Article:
Cat amongst the turkeys

27th December 1914

The Dorset patrols came back from their night time assignations and reported that everything was very quiet.

Later on that day, at 5.25pm the Dorsets submitted their daily report to the 15th Brigade HQ, saying that the situation as unchanged but they had experienced fairly heavy shellfire during the day. There were no casualties.

The 5th Division diary confirms enemy shellfire landing in Sector B and also in Neuve Église.

At home the nation’s ability to be distracted from the war was epitomised by the lead story in page 3 of the Telegraph where the photo is that of a woman dressed as a cat who is collecting money for the Belgian refugee fund. Pauline Prim is “the first lady who has ever impersonated a cat or any other animal upon the stage”. The Telegraph attributes her feline performance to her husband’s acting abilities and explains that “it was probably though watching her husband’s rehearsals that she was, in a very short time, able to represent a cat in the most lifelike manner.” Thank goodness for men says the Telegraph. Roll on votes for women I say. We also learn that posting amusing cat pictures is not just an internet phenomena.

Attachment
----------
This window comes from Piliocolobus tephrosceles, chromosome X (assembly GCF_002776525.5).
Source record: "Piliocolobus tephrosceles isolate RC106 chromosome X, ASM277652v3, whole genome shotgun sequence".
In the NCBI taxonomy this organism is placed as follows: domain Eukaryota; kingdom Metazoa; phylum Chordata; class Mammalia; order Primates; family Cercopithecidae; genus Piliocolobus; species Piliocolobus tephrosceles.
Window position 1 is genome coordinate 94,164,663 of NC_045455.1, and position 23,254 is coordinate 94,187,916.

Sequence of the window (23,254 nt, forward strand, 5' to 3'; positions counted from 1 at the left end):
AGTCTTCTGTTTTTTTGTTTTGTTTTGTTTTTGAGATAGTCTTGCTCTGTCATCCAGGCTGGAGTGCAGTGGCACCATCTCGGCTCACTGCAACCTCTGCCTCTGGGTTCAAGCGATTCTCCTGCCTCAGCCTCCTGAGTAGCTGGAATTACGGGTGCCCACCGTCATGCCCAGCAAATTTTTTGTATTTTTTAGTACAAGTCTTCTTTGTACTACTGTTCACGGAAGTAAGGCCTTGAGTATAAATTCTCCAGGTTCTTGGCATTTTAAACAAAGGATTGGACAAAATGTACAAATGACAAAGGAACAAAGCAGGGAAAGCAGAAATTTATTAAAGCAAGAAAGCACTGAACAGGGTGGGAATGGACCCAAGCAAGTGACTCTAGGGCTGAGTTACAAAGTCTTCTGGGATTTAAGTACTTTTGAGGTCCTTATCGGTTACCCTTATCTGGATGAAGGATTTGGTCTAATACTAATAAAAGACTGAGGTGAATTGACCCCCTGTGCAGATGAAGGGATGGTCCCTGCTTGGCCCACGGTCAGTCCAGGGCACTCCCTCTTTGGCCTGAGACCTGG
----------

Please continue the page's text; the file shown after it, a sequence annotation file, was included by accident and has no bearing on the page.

Another phenomena we think is just a modern one, is that of shopping madness at Christmas, especially when it came to buying turkeys. Here women did rule the (poultry) roost. If they weren’t driving hard bargains in London’s street market (“where the poor buy”), they were accompanying their loved ones on leave to Smithfield, Billingsgate and Leadenhall markets, to choose a bird for the Christmas table. Turkeys were very expensive when compared to beef and pork at this time; over double the price per pound, especially French ones  – Italian ones being in “far inferior condition”. Turkeys, then as now, were being gobbled up.

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